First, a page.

6 February 2016
I have a great book to recommend today – a book that takes a “Great Books” approach to tracking the advance of western science through history. The book is called, straightforwardly, The Story of Western Science. Its author is Susan Wise Bauer, who writes with a confident erudition and a clear, solid style. She surveys key works in the literature that illustrate the development of scientific thought – all of which are chosen not because they were necessarily the “firsts” in the field, i.e. the sorts of things a scientist would cite in a formal academic paper, but instead in many cases, key distillations of big ideas in the advance of science. Newton’s Principia merits attention, but so does Walter Alvarez’s T. Rex and the Crater of Doom.
It is exactly the right size of a book, and each work is evaluated in terms of its historical, social, and scientific context, and she writes about them elegantly, clearly in possession of an understanding solid enough that she can present the arguments, the insights, and the conundrums in clear, straightforward language.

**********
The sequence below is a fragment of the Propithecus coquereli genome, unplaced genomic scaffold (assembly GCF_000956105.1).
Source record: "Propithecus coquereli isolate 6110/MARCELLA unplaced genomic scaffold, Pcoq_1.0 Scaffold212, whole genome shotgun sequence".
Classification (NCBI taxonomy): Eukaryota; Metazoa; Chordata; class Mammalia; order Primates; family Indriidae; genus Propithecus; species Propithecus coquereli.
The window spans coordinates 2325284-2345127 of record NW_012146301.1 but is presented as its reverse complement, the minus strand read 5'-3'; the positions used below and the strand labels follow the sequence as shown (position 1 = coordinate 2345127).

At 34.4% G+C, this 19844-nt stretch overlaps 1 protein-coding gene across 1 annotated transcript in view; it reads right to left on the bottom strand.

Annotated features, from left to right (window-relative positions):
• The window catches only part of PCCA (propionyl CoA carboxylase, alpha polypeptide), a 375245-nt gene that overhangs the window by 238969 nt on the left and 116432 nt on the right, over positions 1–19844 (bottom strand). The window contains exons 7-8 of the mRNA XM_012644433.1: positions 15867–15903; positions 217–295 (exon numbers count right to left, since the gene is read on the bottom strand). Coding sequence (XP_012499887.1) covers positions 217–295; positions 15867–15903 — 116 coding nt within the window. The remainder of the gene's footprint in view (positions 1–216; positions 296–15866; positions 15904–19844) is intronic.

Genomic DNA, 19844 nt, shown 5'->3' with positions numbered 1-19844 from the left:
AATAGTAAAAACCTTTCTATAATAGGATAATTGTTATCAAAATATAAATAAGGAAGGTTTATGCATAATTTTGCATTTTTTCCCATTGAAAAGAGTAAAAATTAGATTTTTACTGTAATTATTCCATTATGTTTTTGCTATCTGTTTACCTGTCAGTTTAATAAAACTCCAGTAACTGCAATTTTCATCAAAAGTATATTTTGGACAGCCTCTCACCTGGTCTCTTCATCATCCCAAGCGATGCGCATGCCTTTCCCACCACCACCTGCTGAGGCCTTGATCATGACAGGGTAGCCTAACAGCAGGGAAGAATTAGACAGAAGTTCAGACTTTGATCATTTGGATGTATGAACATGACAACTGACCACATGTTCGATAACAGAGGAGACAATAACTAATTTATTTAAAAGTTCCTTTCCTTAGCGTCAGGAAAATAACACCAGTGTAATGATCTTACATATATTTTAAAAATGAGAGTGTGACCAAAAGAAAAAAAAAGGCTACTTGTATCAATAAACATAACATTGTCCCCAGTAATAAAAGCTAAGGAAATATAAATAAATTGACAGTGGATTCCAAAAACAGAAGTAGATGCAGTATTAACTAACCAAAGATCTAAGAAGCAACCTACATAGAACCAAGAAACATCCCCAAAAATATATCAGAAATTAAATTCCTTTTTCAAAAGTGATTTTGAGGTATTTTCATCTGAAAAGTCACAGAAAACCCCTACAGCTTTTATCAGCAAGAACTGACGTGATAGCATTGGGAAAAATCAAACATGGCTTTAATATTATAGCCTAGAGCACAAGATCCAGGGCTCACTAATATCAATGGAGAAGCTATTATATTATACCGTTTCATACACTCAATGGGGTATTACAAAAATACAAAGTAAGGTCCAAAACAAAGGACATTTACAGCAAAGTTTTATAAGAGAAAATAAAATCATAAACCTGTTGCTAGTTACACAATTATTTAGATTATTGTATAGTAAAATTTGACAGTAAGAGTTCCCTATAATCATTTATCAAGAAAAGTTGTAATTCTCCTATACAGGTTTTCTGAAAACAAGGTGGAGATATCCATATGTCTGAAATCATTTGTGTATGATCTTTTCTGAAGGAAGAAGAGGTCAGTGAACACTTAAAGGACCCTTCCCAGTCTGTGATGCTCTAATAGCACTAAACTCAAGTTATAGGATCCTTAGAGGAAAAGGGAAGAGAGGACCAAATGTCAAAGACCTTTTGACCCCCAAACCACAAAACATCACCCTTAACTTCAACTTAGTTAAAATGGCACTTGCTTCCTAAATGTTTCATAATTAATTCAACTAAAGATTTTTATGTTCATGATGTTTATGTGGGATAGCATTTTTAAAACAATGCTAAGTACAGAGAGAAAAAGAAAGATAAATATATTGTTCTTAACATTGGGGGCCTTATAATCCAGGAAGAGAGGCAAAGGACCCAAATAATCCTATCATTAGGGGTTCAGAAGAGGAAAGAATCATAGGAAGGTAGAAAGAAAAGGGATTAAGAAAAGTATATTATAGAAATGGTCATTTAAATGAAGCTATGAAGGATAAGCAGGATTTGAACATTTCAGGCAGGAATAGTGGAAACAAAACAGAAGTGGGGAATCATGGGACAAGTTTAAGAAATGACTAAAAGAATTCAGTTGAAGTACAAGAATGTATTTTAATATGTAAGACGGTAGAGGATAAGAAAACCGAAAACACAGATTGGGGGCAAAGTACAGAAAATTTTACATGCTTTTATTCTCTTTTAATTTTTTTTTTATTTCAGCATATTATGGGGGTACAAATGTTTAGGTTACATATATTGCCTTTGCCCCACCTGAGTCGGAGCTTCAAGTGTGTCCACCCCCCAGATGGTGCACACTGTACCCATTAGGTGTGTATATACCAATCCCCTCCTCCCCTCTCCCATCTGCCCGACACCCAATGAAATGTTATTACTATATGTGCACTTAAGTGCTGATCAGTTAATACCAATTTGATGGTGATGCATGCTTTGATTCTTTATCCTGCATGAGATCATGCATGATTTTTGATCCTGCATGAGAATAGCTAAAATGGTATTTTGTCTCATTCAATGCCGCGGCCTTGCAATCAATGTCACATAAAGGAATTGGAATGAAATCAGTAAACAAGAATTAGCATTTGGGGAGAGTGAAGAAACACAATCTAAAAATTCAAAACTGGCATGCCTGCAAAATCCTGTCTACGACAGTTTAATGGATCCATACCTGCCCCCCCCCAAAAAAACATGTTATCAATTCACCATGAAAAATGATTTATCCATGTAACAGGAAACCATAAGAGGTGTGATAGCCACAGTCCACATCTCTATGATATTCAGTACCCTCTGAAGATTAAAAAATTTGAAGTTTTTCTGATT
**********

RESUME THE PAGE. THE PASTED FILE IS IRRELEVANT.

The author has set up a companion website for the book, where excerpts from the great books are posted. This is a resource worth bookmarking – there’s great stuff here for an Honors-flavored historical geology course, of a capstone course for majors. (A quarter of the book is dedicated to geology.) Each chapter ends with a discussion about where to find the source material, the works being discussed.
Never have I experienced so comprehensive a survey written with such an economy of words. It’s an excellent distillation of the development of ideas, firmly pinned to a timeline of history, and flavored with relevant historical / societal context. Highly recommended.